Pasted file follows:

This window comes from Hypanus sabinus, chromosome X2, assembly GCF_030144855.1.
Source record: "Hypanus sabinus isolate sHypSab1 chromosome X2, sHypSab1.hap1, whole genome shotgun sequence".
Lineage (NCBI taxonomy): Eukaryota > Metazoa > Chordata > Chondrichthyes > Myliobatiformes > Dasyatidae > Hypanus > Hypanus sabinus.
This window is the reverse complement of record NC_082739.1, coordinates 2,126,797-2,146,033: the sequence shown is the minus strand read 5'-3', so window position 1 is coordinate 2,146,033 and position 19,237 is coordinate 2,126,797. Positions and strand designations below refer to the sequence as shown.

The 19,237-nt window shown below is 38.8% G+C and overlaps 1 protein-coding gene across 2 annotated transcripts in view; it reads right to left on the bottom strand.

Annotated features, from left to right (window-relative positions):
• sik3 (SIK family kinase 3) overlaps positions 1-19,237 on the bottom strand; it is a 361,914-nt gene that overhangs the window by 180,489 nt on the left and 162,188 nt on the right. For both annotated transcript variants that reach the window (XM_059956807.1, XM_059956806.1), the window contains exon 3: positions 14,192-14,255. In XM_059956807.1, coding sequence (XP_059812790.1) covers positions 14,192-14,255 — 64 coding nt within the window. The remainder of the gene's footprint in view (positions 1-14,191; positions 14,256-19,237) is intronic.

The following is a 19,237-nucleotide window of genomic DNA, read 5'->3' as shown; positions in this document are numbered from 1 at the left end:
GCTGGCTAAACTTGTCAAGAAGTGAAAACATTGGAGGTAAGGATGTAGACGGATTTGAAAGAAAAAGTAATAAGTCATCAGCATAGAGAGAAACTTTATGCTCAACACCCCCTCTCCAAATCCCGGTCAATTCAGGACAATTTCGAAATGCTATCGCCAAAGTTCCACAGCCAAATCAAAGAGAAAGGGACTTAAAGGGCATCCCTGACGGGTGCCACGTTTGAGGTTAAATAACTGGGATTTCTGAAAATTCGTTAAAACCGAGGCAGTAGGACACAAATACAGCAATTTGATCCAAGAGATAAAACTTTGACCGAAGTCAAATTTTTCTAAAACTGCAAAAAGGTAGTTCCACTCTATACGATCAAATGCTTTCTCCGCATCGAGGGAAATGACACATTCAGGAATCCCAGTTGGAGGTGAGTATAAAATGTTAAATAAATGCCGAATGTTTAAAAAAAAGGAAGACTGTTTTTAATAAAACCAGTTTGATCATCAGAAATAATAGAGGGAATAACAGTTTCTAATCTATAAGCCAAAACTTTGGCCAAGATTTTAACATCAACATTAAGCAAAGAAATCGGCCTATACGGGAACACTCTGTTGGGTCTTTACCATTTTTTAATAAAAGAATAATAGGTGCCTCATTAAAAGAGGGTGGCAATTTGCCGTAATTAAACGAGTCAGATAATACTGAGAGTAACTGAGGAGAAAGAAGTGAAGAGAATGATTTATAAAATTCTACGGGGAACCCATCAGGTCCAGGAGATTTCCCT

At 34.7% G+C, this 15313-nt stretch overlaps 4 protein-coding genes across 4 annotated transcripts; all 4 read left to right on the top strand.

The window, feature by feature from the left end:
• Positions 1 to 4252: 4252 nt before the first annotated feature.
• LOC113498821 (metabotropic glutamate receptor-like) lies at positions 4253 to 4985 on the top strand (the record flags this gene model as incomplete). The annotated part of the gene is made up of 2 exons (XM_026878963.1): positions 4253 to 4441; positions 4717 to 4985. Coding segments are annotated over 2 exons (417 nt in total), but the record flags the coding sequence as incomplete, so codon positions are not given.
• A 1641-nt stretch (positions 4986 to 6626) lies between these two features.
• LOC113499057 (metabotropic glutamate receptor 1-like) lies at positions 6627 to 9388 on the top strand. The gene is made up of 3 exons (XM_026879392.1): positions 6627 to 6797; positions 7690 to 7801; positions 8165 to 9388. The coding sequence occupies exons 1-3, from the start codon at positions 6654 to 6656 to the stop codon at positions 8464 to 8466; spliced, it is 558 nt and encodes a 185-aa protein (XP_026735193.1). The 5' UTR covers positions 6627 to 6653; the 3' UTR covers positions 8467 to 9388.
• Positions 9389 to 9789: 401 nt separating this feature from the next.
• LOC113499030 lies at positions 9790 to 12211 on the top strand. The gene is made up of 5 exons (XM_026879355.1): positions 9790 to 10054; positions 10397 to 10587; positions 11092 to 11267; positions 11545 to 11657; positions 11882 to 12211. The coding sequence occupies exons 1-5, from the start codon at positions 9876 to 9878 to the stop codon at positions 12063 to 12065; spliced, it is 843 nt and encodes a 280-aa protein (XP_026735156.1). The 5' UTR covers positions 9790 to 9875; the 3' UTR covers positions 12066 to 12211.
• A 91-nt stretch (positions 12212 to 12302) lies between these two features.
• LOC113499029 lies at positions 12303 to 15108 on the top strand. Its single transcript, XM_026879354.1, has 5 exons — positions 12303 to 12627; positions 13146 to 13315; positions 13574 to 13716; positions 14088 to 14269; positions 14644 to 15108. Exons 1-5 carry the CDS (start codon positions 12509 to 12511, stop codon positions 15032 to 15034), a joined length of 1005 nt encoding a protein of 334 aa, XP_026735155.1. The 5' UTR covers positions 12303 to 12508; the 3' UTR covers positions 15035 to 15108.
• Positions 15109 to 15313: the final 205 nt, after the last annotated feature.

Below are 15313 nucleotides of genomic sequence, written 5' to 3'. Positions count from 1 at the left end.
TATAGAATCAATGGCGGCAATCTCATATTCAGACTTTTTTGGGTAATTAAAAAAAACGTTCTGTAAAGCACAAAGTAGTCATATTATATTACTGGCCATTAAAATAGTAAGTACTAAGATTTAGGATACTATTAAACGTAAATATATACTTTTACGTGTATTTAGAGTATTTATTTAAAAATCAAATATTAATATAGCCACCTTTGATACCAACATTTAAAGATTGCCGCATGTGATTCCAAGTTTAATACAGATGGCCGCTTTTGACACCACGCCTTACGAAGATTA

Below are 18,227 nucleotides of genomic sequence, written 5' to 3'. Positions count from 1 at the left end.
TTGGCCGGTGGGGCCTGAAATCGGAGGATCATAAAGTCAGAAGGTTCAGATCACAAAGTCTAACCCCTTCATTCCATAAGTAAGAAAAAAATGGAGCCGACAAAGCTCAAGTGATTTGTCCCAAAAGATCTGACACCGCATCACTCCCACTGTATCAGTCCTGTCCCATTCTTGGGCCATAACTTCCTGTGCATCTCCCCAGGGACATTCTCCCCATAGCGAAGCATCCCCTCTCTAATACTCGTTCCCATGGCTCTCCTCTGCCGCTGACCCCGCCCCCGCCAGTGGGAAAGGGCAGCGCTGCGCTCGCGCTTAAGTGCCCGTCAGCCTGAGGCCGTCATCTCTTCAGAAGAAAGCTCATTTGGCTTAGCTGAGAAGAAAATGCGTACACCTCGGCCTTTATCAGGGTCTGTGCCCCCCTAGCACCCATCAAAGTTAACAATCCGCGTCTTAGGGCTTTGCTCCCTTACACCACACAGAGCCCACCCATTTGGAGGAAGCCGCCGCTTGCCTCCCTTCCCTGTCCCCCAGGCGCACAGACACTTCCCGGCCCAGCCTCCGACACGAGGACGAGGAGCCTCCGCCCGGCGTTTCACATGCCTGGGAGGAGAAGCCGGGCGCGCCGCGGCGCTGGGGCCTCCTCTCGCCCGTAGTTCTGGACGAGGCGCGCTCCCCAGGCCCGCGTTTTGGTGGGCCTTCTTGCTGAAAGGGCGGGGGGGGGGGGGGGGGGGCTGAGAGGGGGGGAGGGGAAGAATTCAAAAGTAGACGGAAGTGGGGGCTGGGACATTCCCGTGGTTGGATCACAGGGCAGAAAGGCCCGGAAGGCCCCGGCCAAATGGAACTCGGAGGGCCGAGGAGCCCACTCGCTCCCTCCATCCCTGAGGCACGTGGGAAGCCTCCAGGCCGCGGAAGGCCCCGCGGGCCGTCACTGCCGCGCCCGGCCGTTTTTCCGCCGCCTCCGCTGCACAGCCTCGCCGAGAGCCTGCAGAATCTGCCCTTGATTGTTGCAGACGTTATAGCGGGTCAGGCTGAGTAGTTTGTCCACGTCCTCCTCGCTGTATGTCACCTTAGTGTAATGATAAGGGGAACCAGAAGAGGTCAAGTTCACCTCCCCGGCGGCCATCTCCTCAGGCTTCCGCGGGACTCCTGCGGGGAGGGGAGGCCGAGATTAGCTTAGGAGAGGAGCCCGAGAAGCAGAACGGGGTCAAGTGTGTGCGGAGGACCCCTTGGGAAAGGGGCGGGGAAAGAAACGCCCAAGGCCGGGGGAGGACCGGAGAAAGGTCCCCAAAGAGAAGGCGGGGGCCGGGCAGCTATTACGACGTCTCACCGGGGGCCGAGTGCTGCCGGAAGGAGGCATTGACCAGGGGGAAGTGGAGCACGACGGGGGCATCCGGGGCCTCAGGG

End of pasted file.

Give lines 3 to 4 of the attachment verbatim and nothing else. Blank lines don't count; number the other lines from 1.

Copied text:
Lineage (NCBI taxonomy): Eukaryota > Metazoa > Chordata > Chondrichthyes > Myliobatiformes > Dasyatidae > Hypanus > Hypanus sabinus.
This window is the reverse complement of record NC_082739.1, coordinates 2,126,797-2,146,033: the sequence shown is the minus strand read 5'-3', so window position 1 is coordinate 2,146,033 and position 19,237 is coordinate 2,126,797. Positions and strand designations below refer to the sequence as shown.